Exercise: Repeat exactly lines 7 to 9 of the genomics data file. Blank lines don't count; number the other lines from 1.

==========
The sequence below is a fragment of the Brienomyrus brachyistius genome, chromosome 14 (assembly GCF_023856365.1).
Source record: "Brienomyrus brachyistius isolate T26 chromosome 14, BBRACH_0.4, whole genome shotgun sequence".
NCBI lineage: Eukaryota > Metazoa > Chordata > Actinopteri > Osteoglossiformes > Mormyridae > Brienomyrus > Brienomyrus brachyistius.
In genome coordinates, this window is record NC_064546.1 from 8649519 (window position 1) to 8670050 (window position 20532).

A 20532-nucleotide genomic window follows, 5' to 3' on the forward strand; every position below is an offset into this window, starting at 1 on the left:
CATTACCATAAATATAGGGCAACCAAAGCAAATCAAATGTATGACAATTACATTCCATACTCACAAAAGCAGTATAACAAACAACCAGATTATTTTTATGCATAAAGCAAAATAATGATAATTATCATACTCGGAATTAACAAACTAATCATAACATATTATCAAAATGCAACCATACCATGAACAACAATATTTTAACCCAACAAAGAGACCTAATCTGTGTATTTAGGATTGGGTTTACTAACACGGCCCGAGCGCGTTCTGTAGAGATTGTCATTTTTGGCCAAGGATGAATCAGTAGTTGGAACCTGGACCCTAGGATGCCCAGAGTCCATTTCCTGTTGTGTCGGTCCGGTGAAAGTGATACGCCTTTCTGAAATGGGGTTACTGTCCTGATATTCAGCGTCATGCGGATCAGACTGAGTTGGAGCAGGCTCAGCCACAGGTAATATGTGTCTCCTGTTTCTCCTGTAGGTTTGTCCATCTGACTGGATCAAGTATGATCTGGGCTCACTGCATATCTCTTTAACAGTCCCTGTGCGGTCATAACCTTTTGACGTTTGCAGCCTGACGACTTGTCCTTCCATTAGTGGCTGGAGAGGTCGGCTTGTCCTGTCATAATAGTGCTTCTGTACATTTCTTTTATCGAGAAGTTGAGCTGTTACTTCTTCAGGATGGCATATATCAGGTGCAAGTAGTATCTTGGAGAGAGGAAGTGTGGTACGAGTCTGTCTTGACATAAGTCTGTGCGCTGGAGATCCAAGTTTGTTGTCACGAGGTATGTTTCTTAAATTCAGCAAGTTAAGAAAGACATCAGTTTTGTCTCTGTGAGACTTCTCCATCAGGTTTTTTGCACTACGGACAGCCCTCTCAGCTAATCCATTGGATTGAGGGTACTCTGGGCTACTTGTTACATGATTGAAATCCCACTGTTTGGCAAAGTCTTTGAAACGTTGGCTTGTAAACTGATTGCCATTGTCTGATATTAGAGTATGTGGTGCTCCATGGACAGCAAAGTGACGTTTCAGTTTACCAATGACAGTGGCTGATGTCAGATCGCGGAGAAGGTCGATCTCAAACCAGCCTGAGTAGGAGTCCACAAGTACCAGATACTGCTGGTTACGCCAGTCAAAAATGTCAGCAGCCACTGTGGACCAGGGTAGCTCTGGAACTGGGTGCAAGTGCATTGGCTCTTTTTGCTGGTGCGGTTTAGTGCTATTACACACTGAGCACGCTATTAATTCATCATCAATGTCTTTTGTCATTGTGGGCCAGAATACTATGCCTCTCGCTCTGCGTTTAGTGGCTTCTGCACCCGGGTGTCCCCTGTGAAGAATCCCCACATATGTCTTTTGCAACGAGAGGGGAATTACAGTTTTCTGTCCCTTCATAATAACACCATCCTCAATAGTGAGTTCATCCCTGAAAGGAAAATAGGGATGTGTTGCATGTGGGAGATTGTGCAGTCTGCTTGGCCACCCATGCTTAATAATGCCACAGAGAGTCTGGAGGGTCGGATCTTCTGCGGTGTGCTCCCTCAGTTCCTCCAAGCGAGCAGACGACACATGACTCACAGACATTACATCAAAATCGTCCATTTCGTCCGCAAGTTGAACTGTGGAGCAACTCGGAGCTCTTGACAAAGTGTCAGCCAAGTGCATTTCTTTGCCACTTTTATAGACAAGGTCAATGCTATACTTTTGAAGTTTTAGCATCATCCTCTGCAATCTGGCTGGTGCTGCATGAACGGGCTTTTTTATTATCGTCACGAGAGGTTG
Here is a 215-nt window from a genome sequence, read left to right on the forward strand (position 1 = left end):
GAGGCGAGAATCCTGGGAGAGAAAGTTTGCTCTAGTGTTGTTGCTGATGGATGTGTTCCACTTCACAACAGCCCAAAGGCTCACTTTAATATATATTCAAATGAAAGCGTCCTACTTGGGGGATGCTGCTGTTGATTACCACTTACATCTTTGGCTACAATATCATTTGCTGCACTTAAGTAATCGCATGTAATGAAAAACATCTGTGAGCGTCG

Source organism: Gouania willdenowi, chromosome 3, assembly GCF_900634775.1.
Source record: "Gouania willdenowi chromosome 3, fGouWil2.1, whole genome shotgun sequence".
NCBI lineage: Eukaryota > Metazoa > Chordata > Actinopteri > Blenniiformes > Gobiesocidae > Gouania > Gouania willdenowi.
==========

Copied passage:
Here is a 215-nt window from a genome sequence, read left to right on the forward strand (position 1 = left end):
GAGGCGAGAATCCTGGGAGAGAAAGTTTGCTCTAGTGTTGTTGCTGATGGATGTGTTCCACTTCACAACAGCCCAAAGGCTCACTTTAATATATATTCAAATGAAAGCGTCCTACTTGGGGGATGCTGCTGTTGATTACCACTTACATCTTTGGCTACAATATCATTTGCTGCACTTAAGTAATCGCATGTAATGAAAAACATCTGTGAGCGTCG

Source organism: Gouania willdenowi, chromosome 3, assembly GCF_900634775.1.